Best Comic Books Of 2011: Best Original Graphic Novels

And we’re done. To qualify in this category, a comic would have to be published between December 2010 and December 2011, be self-contained, and that’s about it. Although Mangas would technically qualify, I put them in the reprint category.  For me, the very best comics I read this year were in this category, and that’s been the case for a few years now. In every other category that I’ve talked about, the distance in quality between the 2oth spot and the 1st spot is quite long. Not in this one however, and pretty much every book in the top 20 is excellent, and well worth reading. Enjoy. I hope. I still hope to do a Best Movies of 2011 list, and a Best Albums of 2011 list within the next few weeks.

For those of you who have enjoyed my Best Of 2011 lists, I must draw your attention to last year’s columns about the books I read in 2010. Enjoy. I hope.

20. League Of Extraordinary Gentlemen: 1969 by Alan Moore and Kevin O’Neil (Top Shelf)

From his heyday as the finest adventure comic book writer perhaps ever, to his current status as a perennial frontrunner in the Crankiest Old Man In Comics competition, Alan Moore is always worth taking a look at, and almost always worth reading. Although the most recent chapter in Moore and O’Neil’s venerable LOEG saga won’t placate those who want Moore to return to the straight-forward adventure tales that launched the franchise, its evolved into something more ambitious than almost anyone (save for perhaps Moore) could have foreseen. It’s become quite simply a history of English fiction, in comic book form, and as such is dense, complicated, and eminently worth reading. Not for the lazy, or for the faint of heart.

19.  The Lives Of Sacco And Vanzetti by Rick Geary (NBM)

Rick Geary is one of the most prolific and versatile comic storytellers around, and Lives is a perfect example of his talents. The story of Sacco And Vanzetti is one of the most important in 20th Century American history, and as such is perfect fodder for the type of historical biography that Geary does better than almost anyone in the business.  His precise, analytical style is perfectly suited to showcase events that still manage to bitterly divide people almost 90 years after they transpired.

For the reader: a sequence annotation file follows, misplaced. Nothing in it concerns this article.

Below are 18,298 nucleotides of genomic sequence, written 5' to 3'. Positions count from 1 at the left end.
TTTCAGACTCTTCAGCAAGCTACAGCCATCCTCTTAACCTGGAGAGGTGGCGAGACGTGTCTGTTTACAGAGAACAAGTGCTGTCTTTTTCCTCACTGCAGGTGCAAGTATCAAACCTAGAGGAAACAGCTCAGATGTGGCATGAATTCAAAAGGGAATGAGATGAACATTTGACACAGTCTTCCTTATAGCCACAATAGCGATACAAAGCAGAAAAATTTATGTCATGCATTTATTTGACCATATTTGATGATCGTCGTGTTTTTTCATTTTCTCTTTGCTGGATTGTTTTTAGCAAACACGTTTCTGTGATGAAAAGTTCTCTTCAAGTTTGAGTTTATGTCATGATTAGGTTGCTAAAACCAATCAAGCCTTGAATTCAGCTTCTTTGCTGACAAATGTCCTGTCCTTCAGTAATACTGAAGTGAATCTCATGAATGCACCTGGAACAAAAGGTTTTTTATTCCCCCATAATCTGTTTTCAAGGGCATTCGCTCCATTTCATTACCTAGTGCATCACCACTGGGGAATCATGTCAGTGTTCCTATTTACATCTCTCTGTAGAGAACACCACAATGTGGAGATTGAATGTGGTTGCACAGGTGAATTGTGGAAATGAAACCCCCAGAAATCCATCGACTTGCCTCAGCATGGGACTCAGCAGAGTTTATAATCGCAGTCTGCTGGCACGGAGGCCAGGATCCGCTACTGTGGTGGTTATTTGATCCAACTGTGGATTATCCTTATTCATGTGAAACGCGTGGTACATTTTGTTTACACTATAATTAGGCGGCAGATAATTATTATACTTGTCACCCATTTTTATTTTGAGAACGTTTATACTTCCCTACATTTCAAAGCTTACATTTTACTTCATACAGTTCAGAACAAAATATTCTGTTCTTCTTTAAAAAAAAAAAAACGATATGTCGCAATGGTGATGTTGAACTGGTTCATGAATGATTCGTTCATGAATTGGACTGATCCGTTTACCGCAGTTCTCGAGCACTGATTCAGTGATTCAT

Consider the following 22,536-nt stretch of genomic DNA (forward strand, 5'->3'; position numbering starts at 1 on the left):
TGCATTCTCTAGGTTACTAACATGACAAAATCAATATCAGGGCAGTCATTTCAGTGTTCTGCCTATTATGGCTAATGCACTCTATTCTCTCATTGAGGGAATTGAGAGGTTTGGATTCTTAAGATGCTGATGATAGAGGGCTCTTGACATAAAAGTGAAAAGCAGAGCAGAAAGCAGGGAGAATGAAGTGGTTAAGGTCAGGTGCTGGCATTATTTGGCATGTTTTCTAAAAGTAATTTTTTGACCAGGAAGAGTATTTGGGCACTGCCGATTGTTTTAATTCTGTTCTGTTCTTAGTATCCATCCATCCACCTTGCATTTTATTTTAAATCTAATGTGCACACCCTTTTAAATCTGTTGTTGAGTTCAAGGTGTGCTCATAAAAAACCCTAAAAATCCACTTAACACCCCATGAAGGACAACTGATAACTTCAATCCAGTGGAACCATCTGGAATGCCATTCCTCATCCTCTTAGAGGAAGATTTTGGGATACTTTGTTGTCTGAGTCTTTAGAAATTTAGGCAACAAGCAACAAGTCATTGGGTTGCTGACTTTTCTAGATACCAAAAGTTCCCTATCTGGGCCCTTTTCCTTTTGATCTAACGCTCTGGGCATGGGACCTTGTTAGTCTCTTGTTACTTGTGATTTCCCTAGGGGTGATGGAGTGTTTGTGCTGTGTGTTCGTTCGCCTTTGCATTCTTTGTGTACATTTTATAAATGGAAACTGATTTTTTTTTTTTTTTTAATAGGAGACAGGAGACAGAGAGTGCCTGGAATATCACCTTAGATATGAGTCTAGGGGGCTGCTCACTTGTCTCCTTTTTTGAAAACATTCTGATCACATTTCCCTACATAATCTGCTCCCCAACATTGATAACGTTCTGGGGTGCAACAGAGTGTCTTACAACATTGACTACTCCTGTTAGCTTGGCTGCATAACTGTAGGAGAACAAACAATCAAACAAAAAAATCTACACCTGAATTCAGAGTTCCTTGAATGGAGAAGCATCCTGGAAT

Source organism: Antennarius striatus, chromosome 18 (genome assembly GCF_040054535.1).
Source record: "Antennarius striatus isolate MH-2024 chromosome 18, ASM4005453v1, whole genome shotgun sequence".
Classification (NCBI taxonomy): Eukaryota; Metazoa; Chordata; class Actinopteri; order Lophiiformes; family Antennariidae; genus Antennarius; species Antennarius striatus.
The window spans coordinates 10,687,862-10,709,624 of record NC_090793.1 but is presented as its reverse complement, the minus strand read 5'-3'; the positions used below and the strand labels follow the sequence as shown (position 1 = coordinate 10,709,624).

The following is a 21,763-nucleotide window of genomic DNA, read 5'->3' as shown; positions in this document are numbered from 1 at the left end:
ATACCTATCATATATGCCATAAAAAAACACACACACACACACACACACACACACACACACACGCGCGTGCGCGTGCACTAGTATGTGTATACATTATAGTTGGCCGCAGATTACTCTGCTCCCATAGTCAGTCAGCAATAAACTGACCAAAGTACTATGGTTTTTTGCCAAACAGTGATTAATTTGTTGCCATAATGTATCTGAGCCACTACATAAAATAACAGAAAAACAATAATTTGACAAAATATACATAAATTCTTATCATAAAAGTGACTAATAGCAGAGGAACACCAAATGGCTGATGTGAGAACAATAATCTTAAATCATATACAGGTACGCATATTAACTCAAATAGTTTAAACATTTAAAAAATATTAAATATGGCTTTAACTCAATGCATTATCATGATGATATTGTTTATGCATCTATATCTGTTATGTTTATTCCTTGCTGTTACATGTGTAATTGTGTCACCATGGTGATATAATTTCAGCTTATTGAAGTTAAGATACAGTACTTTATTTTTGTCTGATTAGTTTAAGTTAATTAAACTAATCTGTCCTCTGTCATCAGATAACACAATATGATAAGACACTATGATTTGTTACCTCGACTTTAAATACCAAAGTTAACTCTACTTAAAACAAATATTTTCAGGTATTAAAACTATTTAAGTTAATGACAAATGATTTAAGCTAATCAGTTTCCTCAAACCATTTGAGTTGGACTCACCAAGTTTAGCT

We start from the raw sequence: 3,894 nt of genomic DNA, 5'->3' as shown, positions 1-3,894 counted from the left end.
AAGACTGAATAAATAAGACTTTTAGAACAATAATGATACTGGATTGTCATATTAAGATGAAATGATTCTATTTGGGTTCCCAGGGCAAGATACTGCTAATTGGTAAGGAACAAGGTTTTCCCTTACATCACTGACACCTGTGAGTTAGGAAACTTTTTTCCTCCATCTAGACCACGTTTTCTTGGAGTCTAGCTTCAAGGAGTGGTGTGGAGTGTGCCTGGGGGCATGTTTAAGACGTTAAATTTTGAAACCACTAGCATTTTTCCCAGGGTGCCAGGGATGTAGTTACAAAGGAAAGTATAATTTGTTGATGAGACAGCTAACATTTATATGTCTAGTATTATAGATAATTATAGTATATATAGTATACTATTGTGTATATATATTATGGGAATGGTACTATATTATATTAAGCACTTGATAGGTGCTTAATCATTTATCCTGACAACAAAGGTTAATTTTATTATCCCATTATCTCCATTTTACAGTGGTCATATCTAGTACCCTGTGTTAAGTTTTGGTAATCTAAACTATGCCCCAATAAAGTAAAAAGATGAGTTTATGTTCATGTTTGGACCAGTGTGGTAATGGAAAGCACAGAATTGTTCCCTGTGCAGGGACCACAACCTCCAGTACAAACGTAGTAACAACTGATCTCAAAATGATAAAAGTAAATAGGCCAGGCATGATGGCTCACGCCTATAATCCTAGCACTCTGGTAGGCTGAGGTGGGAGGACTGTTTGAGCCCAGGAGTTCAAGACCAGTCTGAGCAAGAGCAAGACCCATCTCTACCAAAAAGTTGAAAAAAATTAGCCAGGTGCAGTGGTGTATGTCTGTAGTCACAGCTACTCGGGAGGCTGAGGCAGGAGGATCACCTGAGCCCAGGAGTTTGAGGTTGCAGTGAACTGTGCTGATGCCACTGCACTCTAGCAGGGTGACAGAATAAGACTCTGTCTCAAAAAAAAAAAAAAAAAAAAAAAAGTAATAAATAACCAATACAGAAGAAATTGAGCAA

18. Finder: Voice by Carla Speed McNeil (Dark Horse)

McNeil is a unique voice in modern comic books, and in Finder she has created a vast canvas on which she can tell pretty much any type of story she wants. While most of the Finder stories star the actual Finder (Jaeger), Voice stars Rachel Grosvenor, an outcast straddling several worlds, and belonging to none. It’s a great character piece, and McNeil’s attention to storytelling detail is the real star of this book.

17. Love & Rockets New Stories Vol. 4 by Jaime and Gil Hernandez (Fantagraphics)

Love & Rockets. Three little words, but for those of us who love independent comic books, they mean so much. L&R is a big, sprawling series of comics that comprise several competing narratives that occasionally intersect, though they often don’t. L&R has been published in a variety of formats since 1981, with The New Stories being the most recent variation. It’s a series of large graphic novels composed of numerous L&R stories that range the gamut of genres as diverse as romance, horror, superhero, and espionage. As usual with L&R, the stories are sweet, sad, sexy, humorous, and above all, fun.

16. Any Empire by Nate Powell (Top Shelf)

Any Empire tells the story of three young friends, and their experiences growing up with war, both small and large. It’s a complex work, and as such reminds me of the comics of Craig Thompson or Alison Bechdel. Like them, Powell uses little stories to teach big lessons, and his beautiful bold artwork is the perfect companion for this story about growing up in a hard world.  Nate Powell has become one of the great analogists in modern comic books.

15. The Great Northern Brotherhood Of Canadian Cartoonists by Seth (Drawn & Quarterly)